In the Gospels we don’t have any record of Jesus preaching at Magdala, but I am sure he would have; but today we read of him preaching at Capernaum, several miles along the Lake. There are ruins of a synagogue there, but from a later time than Jesus. But let’s go back 2000 years. For the worshippers, it was just any other Sabbath; they went along, expecting to pray and hear Scriptures read and someone expounding them. But they would also meet friends, chat about the price of fish or who was new in the area. They didn’t expect anything out of the ordinary to happen. Little did they know!. But that particular Sabbath, someone got up, the carpenter chappie who sometimes helped mend the fishing boats, and he began to read the Scripture and speak about it. Immediately there was silence, no fidgeting, for he spoke with such weightiness, with such power. He seemed to speak to their very hearts, and everything seemed so clear. In fact they wanted to hear more.
Two things happened in Capernaum. Firstly, the young man interpreting the Scriptures spoke with such authority. They couldn’t daydream or let their minds drift to what’s for dinner. He was offering something new; the Scripture came alive when he spoke. But the other thing that happened was that there was a commotion at the back. A man in the congregation started to shout out. Well, people just didn’t know where to look. How embarrassing.
But the man seemed overcome; it was an evil spirit that seemed to speak from within him, challenging Jesus. ‘Why have you come? Have you come to destroy us? I know who you are – Jesus of Nazareth, the holy one from God’. The evil Spirit recognised Jesus, but Jesus confronted the spirit and did indeed drive it out of the man.
What do you think of this story? It seems alien to us here in 21st Century Scotland. It is surely something which happened in 1st Century Palestine. There are no evil spirits here. Apart from in horror movies. We can readily believe in angels watching over us, but what about evil spirits? But in some parts of the world this is very real. In Africa I remember in my first church there someone convulsing in the church and people praying over her. The students I taught at the Theological College were positively eager to cast out demons. While I would regularly be asked to bless houses and cars. There was an awareness of evil and evil spirits. There was an awareness of evil and having to confront it.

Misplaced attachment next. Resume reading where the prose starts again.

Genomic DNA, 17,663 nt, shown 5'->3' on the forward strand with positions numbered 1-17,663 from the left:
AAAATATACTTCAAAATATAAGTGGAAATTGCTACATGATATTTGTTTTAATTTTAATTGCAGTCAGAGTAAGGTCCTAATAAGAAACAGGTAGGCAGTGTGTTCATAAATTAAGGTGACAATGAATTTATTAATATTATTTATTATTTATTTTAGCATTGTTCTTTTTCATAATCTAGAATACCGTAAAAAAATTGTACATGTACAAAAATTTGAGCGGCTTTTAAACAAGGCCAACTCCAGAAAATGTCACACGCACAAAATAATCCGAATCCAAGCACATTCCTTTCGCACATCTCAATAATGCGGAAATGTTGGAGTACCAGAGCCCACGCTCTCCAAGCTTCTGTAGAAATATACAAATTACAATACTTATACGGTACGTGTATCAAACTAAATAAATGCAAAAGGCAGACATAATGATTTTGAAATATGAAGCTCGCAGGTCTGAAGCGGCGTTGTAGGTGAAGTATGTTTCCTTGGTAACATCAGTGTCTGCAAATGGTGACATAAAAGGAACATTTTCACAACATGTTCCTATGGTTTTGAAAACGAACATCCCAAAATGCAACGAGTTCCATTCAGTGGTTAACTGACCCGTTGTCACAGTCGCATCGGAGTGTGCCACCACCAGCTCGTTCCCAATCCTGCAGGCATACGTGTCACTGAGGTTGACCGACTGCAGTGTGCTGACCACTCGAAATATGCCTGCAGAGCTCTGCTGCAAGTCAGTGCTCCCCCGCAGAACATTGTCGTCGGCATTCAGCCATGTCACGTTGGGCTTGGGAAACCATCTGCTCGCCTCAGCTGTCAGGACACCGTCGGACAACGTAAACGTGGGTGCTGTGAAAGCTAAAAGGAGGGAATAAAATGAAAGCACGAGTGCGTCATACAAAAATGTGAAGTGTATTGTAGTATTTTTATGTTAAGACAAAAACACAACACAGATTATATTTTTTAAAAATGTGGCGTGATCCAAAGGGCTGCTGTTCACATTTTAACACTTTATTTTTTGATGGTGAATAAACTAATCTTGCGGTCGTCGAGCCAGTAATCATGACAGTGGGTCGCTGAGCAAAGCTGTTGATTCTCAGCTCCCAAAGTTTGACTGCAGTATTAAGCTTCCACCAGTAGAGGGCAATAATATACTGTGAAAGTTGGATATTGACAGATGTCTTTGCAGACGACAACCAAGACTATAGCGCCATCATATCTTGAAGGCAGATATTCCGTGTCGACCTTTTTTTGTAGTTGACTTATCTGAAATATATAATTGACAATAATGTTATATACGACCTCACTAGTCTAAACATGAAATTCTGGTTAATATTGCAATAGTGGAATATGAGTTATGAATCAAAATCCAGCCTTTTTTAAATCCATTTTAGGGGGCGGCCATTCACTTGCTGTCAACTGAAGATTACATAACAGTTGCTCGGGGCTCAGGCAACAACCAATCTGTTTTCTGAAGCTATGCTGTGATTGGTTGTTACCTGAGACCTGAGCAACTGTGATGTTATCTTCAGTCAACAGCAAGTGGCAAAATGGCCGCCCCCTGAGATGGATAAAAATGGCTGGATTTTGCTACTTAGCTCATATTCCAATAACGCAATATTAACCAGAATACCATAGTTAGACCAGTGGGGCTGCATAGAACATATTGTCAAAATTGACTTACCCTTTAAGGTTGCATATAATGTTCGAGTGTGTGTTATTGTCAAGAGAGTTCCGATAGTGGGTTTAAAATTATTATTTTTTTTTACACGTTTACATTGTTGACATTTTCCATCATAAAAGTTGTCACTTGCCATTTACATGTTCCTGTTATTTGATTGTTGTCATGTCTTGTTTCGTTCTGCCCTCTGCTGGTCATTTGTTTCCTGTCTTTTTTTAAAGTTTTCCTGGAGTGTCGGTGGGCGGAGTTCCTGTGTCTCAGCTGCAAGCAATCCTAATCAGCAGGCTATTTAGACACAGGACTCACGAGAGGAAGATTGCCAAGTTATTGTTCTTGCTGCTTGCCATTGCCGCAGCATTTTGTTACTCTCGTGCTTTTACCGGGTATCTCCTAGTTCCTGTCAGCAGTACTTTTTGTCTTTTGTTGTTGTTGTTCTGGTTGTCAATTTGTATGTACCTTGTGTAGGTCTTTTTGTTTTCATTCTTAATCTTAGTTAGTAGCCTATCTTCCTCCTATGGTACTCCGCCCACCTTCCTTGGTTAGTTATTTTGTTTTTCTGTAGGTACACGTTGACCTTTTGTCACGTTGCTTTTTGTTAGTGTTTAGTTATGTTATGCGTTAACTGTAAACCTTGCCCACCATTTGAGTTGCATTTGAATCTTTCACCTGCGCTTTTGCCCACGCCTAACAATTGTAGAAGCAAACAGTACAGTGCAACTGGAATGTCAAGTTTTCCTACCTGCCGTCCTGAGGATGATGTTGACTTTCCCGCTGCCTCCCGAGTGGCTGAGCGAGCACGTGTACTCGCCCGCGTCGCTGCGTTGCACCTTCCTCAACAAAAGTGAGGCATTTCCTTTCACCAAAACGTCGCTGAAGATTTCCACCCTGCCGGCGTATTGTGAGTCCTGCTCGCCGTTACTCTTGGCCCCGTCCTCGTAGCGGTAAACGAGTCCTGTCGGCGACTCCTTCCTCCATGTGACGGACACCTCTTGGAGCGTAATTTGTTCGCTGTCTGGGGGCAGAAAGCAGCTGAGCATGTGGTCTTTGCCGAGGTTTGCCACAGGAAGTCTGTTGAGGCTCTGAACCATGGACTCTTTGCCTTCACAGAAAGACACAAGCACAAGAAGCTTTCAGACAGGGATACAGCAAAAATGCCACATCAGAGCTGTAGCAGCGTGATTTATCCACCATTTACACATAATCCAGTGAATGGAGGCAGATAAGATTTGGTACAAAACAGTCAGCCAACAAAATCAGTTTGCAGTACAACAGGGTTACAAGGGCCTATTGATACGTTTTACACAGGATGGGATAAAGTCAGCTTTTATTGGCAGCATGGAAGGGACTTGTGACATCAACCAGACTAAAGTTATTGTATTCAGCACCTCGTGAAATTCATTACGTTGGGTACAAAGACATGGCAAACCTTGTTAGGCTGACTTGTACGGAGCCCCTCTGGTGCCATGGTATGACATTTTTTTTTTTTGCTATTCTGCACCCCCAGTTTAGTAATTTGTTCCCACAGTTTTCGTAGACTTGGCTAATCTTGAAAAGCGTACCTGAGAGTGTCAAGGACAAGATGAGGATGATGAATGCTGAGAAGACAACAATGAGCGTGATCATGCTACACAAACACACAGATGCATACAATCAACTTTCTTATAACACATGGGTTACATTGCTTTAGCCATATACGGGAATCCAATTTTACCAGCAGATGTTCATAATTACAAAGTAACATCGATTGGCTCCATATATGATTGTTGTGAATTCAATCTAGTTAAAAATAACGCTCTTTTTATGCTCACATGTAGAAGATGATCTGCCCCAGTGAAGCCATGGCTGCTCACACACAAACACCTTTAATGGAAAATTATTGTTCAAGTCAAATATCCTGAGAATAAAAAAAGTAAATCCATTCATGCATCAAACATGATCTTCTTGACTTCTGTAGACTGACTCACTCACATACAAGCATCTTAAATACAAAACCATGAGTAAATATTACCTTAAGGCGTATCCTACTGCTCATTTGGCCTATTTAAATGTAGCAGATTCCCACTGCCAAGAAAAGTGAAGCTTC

But then there is evil still round us. We look at the news and get depressed. But where we see the killing of civilians and children, that’s evil. Where we see targeted destruction of homes and hospitals and shipping, that’s evil. Where there is rape and humiliation, where people are smuggled into this country to be exploited and abused, their freedom taken away, that’s evil. Where young people are introduced to drugs and become addicted, that’s evil.
Someone said that "The only thing necessary for evil to triumph is for good people to do nothing."